Volunteering in the community

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Health Assured team

17 September 2020

It’s easy to take the first few steps into volunteering. Giving up your time for the benefit of others is a great way to give back to the communities around you. You can really make a world of difference with just a small donation of your time—even as little as an hour a week. 

With COVID-19 still hanging about, there are many, many ways you can offer your time and skills to help others.  

  • You could shop for food and medicine, especially for elderly or clinically vulnerable friends and neighbours. This doesn’t just mean physically going to the shops—some older people may be unfamiliar with online shopping, and helping with that could be a great relief. 
  • You could deliver food and medicine. You don’t need a huge van to do this—you can even do it on foot, if you just take packages of medication short distances. 
  • You could volunteer to work at a food bank, or a homeless shelter. These are places under particular strain during the pandemic for various reasons—your help will be greatly appreciated. 
  • You could put your name on a vaccine research study list. Researchers need volunteers for testing the efficacy of the vaccines they develop—while the idea of being injected with an experimental vaccine may sound daunting, this is one of the safest and most scrutinised areas of medical research. 
  • You could contact your local council, and see what opportunities they have. 
  • You could donate blood—maybe not the first thing that comes to mind when you think about volunteering. But blood banks always need fresh supplies, and COVID-19 has made this more difficult. You could make all the difference. 

Why volunteer? 

  • You’ll gain confidence. When you get involved in something with no expectation of reward, you know you’re doing it for the right reasons. And because of that, you’ll get a great sense of self-worth. If you really put yourself out there, and volunteer for things you’re not familiar with, you’ll find yourself achieving even more confidence. 
  • You’ll learn new skills. There are countless opportunities to volunteer in equally countless walks of life. You’re bound to find something that’ll teach you new skills and abilities—and even if that doesn’t sound like something you’re looking for, volunteering adds experience to the things you already know you can do.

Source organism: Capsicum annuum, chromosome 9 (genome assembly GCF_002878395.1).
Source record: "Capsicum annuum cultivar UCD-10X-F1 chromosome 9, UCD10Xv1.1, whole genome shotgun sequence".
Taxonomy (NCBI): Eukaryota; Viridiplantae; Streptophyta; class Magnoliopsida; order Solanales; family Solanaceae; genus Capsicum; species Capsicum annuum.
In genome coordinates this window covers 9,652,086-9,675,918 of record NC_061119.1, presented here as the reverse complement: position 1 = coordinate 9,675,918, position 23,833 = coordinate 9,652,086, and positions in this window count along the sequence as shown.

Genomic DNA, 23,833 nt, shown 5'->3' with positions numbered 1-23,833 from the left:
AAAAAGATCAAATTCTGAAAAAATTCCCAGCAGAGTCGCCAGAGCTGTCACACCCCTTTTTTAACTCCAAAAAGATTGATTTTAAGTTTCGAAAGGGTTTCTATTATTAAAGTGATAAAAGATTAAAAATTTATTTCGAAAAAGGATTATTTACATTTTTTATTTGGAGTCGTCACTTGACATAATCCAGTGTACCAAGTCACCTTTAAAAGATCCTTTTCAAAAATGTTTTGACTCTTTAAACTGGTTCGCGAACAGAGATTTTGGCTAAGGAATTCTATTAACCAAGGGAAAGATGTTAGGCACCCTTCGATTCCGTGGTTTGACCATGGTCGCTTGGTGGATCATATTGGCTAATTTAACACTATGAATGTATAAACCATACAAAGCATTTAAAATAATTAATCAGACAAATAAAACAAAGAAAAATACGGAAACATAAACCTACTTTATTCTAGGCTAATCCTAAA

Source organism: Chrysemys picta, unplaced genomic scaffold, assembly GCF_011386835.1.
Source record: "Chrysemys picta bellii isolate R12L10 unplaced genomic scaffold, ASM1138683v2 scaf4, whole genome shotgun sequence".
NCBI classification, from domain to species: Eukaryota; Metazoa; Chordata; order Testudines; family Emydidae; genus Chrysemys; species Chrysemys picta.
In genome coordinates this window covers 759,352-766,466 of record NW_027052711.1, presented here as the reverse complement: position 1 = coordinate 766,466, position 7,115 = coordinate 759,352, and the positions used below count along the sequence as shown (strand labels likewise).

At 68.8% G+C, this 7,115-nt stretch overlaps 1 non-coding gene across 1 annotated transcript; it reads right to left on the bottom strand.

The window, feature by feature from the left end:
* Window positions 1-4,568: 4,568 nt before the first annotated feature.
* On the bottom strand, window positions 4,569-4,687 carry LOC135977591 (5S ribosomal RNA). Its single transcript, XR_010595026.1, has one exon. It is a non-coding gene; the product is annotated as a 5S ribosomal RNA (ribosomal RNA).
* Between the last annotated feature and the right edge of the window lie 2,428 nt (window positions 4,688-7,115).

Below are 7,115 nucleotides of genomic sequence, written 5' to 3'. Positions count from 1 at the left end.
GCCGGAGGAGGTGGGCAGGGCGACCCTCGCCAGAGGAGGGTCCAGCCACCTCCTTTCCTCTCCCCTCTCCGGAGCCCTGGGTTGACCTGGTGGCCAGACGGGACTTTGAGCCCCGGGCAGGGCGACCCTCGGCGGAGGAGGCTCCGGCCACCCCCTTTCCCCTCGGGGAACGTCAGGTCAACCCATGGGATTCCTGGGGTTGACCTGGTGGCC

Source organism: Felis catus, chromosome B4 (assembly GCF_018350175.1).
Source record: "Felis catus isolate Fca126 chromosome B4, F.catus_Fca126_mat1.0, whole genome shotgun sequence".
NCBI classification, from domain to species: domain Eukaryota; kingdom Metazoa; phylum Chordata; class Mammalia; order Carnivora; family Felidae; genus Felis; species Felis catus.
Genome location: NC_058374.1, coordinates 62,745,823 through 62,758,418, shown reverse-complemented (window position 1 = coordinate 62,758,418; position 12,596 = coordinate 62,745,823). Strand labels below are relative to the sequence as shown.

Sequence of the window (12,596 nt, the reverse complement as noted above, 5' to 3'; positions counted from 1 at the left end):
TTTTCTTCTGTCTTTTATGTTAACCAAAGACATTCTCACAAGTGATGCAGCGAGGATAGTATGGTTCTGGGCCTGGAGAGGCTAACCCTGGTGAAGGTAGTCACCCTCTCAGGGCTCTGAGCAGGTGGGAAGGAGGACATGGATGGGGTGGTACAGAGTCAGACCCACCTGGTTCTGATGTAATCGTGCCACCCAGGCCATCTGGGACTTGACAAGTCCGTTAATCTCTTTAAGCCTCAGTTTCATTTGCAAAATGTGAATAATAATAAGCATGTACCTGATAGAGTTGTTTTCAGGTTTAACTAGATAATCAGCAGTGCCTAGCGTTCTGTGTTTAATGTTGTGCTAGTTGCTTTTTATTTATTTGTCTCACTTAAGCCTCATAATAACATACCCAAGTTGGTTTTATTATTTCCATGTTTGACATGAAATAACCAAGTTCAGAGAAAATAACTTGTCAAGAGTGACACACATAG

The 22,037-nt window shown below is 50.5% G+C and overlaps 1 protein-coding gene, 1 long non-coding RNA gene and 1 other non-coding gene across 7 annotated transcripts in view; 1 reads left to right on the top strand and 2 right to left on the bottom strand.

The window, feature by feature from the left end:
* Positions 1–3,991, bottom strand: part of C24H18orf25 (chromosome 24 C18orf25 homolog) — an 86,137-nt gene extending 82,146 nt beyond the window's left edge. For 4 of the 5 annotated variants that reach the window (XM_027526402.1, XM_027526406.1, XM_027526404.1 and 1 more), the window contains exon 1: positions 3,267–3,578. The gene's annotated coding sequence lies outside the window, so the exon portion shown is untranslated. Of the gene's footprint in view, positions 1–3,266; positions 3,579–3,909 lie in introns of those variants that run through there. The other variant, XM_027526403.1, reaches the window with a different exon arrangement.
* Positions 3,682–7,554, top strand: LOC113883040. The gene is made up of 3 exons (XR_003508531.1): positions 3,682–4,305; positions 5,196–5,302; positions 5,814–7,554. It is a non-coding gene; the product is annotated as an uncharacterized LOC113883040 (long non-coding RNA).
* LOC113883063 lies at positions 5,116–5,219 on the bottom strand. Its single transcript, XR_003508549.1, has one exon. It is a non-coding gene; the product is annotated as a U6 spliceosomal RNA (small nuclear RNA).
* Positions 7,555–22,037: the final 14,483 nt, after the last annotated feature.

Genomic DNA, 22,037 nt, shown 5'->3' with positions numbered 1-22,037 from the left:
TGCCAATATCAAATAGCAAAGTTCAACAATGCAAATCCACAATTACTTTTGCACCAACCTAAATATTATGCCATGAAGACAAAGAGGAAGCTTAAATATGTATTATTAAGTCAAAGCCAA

• You can try a different path. If you’re feeling a little stuck in a rut, volunteering works as a great way to test the water, and see if you enjoy other avenues of work. You might not find your choice of volunteering work to your liking—that’s fine. At least you tried. And you didn’t risk anything in doing so. 
  • You’ll meet new people. Volunteering tends to throw together all sorts—you’ll meet people with their own stories, desires and reasons for doing what they do. And you’ll have something in common—you both chose to do the work you’re doing. 
  • You’ll improve the lives of others. Arguably the most important part of the whole thing—volunteering uses your skills and abilities to make a positive difference. 

 Who can volunteer? 

Anyoneas long as you’re careful, and consider social distancing/shielding guidelines. Even those who are extremely clinically vulnerable can volunteer to work on the phone—this could be tracking contacts, answering queries about testing or even simply volunteering to call vulnerable, lonely people for a chat. 

Any questions or concerns? Contact Health Assured for expert guidance today, or consult our industry leading smartphone app My Healthy Advantage, available now to Health Assured customers. 



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